Creating a classification label matrix for my organization
Before you start your Azure Information Protection deployment and configuration you should identify if your organization has a well-defined classification taxonomy and information handling policy that defines:
- Sensitivity levels of data that exist in the organization
- What can be done with this data?
- With whom it can be shared?
- What level of encryption is required for each level (if at all)?
Such information handling policy or classification taxonomy is usually defined by the CISO or data owners in various business units. In cases where there is no defined policy or taxonomy you can use the pre-defined taxonomy that is shipped as part of enablement of Azure Information Protection on your Azure tenant.
Once you have a well-defined organization wide classification taxonomy you should use Azure Information Protection management console to customize your classification policies:
There are five pre-defined sensitivity levels – you can adjust these classification labels to reflect your classification taxonomy, or remove and create new ones.
- Adjust all relevant fields for each sensitivity level you set. Pay attention to:
- Description. A short explanatory text that is displayed to the end user as a tooltip on the endpoint.
- Color. Color of sensitivity level shown in the client endpoints.
- Content marking. Depending on your information handling policy some (or all) define a footer, header, and/or watermark. Visualized text can include dynamic information, like document name, username of the person that classified the document etc.
- Order. The order of the labels is used to identify sensitivity level of classifications in a situation where multiple labels may apply.
- Adjust sub-levels’ definition. The most sensitive pre-defined level includes two sub-levels by default. You may choose to omit implementation of compartmentalization / sub labeling on the first phase of the deployment. In case you chose to do so, remove existing sub-levels, or delete and re-create your own top level. Note: To simplify the deployment, it’s recommended to use flat, one-level classification at the initial phase and introduce sub-levels on later phases.
- Set default classification per your information handling policy. Even if it’s not required in your policy, it’s recommended to enable default classification to get users accustomed to classification concepts, and in this way, educate and raise their awareness of classification importance.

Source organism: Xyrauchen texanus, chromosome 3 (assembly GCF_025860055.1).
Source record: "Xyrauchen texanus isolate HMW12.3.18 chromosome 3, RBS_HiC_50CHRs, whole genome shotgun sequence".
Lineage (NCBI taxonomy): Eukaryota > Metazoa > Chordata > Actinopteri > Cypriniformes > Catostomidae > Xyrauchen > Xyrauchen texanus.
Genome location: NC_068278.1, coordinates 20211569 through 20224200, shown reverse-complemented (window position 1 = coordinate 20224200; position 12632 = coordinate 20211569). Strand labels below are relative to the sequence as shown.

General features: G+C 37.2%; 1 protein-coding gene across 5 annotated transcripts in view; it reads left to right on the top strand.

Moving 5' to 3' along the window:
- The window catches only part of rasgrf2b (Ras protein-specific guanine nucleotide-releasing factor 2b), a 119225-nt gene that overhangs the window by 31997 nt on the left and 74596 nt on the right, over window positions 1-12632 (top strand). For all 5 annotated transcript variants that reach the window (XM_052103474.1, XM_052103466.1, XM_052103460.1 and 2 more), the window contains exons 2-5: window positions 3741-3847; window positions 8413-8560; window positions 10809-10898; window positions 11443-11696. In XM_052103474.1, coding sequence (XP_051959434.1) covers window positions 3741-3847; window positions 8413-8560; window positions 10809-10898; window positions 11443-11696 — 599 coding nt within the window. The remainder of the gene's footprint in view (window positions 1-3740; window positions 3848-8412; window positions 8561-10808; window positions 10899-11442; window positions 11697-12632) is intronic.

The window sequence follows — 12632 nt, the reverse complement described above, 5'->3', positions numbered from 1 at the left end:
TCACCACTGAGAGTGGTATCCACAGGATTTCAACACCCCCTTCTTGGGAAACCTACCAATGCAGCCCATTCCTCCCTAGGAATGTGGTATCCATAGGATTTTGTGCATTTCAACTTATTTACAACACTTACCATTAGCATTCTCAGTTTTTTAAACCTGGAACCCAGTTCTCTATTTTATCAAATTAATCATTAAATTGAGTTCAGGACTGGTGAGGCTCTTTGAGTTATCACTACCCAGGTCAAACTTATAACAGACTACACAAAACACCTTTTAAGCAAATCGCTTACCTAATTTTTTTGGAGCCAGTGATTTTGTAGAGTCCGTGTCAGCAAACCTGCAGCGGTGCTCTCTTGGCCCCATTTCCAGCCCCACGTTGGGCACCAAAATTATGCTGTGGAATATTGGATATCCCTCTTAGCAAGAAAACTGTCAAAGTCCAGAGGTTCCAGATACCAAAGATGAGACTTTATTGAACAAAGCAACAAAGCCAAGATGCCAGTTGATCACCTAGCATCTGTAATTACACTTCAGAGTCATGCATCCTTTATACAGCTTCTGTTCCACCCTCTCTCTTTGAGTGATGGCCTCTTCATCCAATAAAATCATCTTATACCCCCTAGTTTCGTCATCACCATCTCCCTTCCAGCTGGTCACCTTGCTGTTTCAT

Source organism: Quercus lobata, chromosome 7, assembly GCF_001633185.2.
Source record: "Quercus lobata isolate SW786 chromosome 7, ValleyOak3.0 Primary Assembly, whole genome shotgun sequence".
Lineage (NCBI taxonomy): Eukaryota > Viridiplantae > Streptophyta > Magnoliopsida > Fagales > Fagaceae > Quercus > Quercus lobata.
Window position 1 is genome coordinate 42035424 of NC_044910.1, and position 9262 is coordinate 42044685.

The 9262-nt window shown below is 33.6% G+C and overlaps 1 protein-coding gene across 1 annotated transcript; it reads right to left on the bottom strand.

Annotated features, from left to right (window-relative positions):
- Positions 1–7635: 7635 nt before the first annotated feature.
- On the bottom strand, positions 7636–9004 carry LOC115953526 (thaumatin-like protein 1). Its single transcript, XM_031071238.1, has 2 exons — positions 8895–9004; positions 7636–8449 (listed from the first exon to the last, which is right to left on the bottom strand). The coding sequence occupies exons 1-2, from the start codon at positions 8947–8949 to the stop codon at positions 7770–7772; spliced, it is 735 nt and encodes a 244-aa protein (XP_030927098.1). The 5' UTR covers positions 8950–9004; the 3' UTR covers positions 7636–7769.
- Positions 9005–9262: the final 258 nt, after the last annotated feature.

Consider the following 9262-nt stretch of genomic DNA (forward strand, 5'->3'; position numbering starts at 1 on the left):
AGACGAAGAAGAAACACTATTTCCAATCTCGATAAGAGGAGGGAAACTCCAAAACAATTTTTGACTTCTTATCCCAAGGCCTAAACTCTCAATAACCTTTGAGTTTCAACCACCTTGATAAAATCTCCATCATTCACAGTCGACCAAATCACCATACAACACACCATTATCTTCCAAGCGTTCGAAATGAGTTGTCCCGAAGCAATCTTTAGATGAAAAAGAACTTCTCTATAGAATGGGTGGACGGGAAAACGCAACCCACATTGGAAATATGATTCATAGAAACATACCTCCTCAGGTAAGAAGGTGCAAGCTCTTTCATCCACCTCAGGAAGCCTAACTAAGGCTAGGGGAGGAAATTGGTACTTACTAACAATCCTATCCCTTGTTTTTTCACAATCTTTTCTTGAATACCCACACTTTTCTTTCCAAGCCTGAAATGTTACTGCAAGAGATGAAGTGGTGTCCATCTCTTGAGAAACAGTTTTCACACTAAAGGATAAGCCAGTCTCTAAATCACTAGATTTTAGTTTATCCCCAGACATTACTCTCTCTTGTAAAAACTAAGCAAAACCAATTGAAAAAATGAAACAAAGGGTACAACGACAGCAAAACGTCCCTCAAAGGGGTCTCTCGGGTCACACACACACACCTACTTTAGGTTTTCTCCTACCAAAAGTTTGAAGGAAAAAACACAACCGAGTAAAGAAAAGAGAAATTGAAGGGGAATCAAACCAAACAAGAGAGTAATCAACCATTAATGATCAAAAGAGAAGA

- Set mandatory classification behavior. Most organizations require every single document stored in their network to be classified. If this applies, enable mandatory classification.
Note: Setting default classification can reduce user interruptions if the mandatory classification setting is enabled. If default classification is enabled users must classify files manually only if the previous classification was intentionally removed.
- Set desired behavior for sensitivity level decrease. You can require your users to provide justification if they lower the sensitivity level.
By completing the steps above, you have defined everything necessary from a policy point of view to enable any user in your organization to classify documents per your taxonomy.
Users without Azure Information Protection software can work with classified documents as they could before Azure Information Protection classification was applied on the document, but they will not see the current classification using Azure Information Protection classification bar unless you applied a visualization mechanism (footer, header, or watermark).
Note: no encryption was enabled during this phase, which means everybody, inside your organization or outside, can continue to work with the documents in exactly same work flow, consume and edit documents. By completing the steps above, you have defined everything necessary from a policy point of view to enable any user in your organization to classify documents per your taxonomy.
POST CREDIT: Azure Information Protection Customer Experience Team.
Thank You 🙂
Yoad M. Dvir